According to the present invention, the X-axis and the Y-axis automated repeat positioners 14 and 18 are controlled by the computer 20, or other automated system to select the desired area or portion of the rear surface 24 of the field collimating lens or other holographic component 22 to be illuminated by the substantially collimated beam 28. The substantially collimated beam 28 passes through the field collimating lens or other holographic component 22 and emanates from a front surface 26 thereof toward the rear surface of a desired one of the holographic imaging segments 36 of the holographic imaging lens 32. The substantially collimated beam 28 strikes a desired area or portion, within the holographic imaging segment 36, and the substantially collimated beam 28 is focused, in a conventional manner, by the holographic imaging segment 36 to result in a focused beam 43 which drills, burns, or forms the desired hole(s), aperture(s) or other formation(s) 44 in the top surface 42 of the object to be processed O.

The holographic imaging lens 32, which comprises a plurality of holographic imaging segments 36, can be obtained from a variety of sources such as, for example, Diffraction Ltd. of Waitsfield, Vt., Digital Optics Corporation, of Charlotte, N.C., MEMS Optical, LLC. of Huntsville, Ala. and Rochester Photonics Corp. of Rochester, N.Y.

It is to be appreciated that if a total of thirty-six (36) holes or formations 44 were to be formed in the top surface 42 of the object to be processed O, as shown in FIGS. 1 and 2, each one of the holographic imaging segments 36 of the holographic imaging lens 32 would be designed to form a single hole or formation 44 and be sequentially illuminated with the substantially collimated beam 28 in a desired sequential order for a desired number of pulses or a desired pulse duration. Alternatively, if only some holes or formations 44 are required to be burned, drilled or formed in the top surface 42 of the object to be processed O, but other holes or formations 44 are not required, only the holographic imaging segments 36 which are designed to form the desired holes or formations 44 in the top surface 42 of the substrate to be processed 0 are illuminated with the substantially collimated beam 28 while the holographic imaging segments 36, which would form the unwanted holes or formations 44 in the top surface of the substrate to be processed O, are not illuminated with the substantially collimated beam 28.

The holographic imaging lens 32, as can be seen in FIG. 4, essentially comprises a plurality of separate holographic imaging lens or segments 36 which are all located closely adjacent one another, in a desired orientation and all lying substantially in the same plane P to form a continuous unitary component. This arrangement facilitates a compact design of the holographic imaging lens 32 and allows the system to selectively and readily control which holographic imaging segments 36, of the holographic imaging lens 32, are activated during production of a desired substrate or object to be processed O via appropriate control of the X-axis and the Y-axis automated repeat positioners 14 and 18. Such construction provides the system, according to the present invention, with greater flexibility and allows variation in the amount and location of the holes or formations 44 to be formed, burnt or drilled in the top surface 42 of object to be processed O during commercial production of the same.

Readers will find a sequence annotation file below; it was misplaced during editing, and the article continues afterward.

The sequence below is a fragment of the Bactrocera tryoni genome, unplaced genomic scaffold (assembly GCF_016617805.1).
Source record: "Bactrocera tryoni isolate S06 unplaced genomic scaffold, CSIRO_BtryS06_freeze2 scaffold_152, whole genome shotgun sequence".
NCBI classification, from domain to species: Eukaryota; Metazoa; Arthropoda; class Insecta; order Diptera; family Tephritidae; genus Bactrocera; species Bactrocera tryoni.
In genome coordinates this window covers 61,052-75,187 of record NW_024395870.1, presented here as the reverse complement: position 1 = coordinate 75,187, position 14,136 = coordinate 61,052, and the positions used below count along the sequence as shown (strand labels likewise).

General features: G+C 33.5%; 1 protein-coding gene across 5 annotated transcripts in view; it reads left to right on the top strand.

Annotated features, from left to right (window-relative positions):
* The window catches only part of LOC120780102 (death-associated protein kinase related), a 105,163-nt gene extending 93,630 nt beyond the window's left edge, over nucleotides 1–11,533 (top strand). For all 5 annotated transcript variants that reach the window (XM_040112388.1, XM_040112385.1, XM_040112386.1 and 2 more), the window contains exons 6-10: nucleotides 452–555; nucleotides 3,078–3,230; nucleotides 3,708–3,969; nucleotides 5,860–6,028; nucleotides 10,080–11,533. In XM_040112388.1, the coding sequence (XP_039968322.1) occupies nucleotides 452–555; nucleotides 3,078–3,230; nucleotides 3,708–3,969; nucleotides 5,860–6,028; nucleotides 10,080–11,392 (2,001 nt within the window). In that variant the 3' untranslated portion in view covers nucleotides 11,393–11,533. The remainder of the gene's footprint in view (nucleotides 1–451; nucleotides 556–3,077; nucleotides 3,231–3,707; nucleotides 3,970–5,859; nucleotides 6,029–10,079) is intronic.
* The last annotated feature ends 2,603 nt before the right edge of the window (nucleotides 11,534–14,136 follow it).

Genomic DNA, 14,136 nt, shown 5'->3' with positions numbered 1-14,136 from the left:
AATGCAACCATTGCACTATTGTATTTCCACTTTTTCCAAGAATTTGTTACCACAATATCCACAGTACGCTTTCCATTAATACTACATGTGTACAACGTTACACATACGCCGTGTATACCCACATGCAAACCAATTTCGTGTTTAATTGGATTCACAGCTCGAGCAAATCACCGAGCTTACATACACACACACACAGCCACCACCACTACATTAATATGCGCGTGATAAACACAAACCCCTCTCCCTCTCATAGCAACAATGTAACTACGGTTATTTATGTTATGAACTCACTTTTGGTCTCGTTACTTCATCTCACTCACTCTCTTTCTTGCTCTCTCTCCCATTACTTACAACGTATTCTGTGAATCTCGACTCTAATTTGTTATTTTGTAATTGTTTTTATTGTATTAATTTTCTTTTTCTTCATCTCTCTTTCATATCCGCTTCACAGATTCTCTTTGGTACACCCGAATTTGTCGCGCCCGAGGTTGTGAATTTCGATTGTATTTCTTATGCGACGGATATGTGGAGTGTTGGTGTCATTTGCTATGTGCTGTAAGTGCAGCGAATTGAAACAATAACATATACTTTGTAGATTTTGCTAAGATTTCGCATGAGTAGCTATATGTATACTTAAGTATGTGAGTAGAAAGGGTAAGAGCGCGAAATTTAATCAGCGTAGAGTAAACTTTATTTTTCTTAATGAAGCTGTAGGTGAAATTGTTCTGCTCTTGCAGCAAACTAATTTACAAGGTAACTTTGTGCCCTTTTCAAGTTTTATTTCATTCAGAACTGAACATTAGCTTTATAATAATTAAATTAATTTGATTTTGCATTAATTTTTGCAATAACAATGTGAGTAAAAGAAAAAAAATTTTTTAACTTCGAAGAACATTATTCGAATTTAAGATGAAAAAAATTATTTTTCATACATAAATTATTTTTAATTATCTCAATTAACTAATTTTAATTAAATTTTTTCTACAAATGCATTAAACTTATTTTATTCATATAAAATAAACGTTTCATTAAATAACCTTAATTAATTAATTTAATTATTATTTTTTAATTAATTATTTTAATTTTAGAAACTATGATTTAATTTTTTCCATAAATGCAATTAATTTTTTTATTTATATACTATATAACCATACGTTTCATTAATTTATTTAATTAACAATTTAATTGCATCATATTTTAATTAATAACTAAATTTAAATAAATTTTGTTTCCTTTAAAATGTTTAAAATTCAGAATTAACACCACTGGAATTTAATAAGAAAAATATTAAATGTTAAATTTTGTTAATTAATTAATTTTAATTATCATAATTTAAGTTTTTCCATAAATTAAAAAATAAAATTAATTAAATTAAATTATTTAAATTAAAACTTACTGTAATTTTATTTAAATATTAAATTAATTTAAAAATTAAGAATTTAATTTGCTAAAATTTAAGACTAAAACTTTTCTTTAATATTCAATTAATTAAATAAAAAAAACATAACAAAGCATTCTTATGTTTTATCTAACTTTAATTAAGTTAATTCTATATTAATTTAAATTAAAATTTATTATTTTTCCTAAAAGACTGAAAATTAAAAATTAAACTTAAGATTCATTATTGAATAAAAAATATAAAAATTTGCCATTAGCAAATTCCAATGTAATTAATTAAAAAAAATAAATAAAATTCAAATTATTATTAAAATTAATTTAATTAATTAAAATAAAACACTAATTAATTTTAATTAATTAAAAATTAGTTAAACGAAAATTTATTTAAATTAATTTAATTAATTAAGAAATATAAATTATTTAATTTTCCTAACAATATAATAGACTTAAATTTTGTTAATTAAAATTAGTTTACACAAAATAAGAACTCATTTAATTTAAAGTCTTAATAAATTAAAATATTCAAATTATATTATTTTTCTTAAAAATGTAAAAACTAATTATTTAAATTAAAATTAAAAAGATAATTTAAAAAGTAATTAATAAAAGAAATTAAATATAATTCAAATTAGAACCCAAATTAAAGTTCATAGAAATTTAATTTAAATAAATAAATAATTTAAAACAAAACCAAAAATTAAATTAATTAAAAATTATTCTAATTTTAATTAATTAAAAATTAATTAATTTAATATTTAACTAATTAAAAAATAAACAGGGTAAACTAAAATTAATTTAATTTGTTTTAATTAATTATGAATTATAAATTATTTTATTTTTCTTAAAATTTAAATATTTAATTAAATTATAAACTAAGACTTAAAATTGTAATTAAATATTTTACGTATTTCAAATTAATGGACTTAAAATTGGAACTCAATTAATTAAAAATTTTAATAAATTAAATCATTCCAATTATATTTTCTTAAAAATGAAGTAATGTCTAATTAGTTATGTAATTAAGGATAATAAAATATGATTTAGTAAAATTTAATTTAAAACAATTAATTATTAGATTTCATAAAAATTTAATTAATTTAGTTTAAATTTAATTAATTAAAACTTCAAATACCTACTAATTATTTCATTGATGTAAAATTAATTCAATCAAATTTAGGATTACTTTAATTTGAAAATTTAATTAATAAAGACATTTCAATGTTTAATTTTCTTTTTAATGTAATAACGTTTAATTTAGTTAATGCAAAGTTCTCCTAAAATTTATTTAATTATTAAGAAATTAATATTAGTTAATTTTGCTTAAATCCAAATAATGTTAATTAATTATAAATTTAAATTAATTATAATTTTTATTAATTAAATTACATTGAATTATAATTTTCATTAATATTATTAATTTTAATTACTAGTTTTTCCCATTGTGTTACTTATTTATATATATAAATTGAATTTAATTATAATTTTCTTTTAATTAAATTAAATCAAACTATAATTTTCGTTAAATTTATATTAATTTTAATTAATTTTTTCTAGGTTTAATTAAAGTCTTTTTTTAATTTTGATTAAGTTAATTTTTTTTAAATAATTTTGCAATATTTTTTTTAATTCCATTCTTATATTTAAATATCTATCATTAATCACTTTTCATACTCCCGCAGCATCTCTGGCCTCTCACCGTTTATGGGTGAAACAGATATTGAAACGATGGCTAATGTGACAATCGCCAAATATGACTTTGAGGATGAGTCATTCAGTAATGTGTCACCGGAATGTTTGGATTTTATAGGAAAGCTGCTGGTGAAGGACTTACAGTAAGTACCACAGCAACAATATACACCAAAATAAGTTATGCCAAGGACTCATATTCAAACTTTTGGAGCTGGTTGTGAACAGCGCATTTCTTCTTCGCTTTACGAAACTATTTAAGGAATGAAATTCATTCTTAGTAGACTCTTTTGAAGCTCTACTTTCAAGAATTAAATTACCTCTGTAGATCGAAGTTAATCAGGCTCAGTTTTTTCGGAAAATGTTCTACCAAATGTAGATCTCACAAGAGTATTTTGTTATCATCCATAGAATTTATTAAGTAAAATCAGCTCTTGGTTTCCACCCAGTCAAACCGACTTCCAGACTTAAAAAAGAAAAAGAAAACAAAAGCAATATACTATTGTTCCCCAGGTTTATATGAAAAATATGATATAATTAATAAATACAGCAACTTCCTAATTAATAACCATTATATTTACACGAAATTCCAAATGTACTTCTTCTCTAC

With reference to FIG. 5, an example of an object to be processed O can be seen. As shown in this Figure, the object to be processed O contains a base layer 50 which comprises a standard metal such as aluminum, copper, gold, molybdenum, nickel, palladium, platinum, silver, titanium, tungsten, metal nitrides or a combination(s) thereof. The thickness of the metal base layer 50 may vary but typically ranges between about 9 to about 36 μm and may be as thick as about 70 μm. The top layer 52 comprises a standard organic dielectric materials as BT, cardboard, cyanates esters, epoxies, phenolics, polyimides, PTFE, various polymer alloys, or combinations thereof. The thickness of the top layer 52 is generally thicker than the base layer 50 and typically ranges between about 50 to about 200 μm.

As can be seen in FIG. 5, a plurality of blind vias 46 are formed therein and the blind vias can have different diameters. The diameter of the blind vias 46 are determined by the focusing characteristics of the holographic imaging lens 32, e.g. the holographic imaging lens focuses the supplied collimated light beam 28 over a wider area to achieve larger diameter blind via and focuses the light over a narrower area to achieve narrower diameter blind via. In both applications, it is to be appreciated that the duration or number of pulses are controlled by the system 1 to insure that the entire top layer 52 of the object to be processed O is obliterated thereby exposing the underlying metal base layer 50 while being of a substantially short enough intensity and duration so as not to in any way destroy or obliterate the underlying base layer 50. it is to be appreciated that a variation of the holographic imaging lens, as shown in FIG. 6, can be substituted in place of the field collimating lens 22. If a collimating holographic imaging lens 32′ is employed as the field collimating lens, then the holographic imaging lens 32′ is designed so as to receive light from the X-axis and the Y-axis automated repeat positioners 14 and 18 and redirect the supplied ultraviolet, visible, infrared or other light radiation laser beam 4, as a substantially collimated beam 28, at a desired rear surface of one of the holographic imaging segments 36 of the holographic imaging lens 32′. The holographic imagining lens 32′ is designed to collimate the supplied light beam and redirect the beam 4′ light toward the holographic imagining lens 32′ so that the substantially collimated beam 28 enters the rear surface of the holographic imagining lens 32′ at an angle of about of between about 0 to about 90 or some other predetermined angle depending upon the design parameters of the imaging system 1.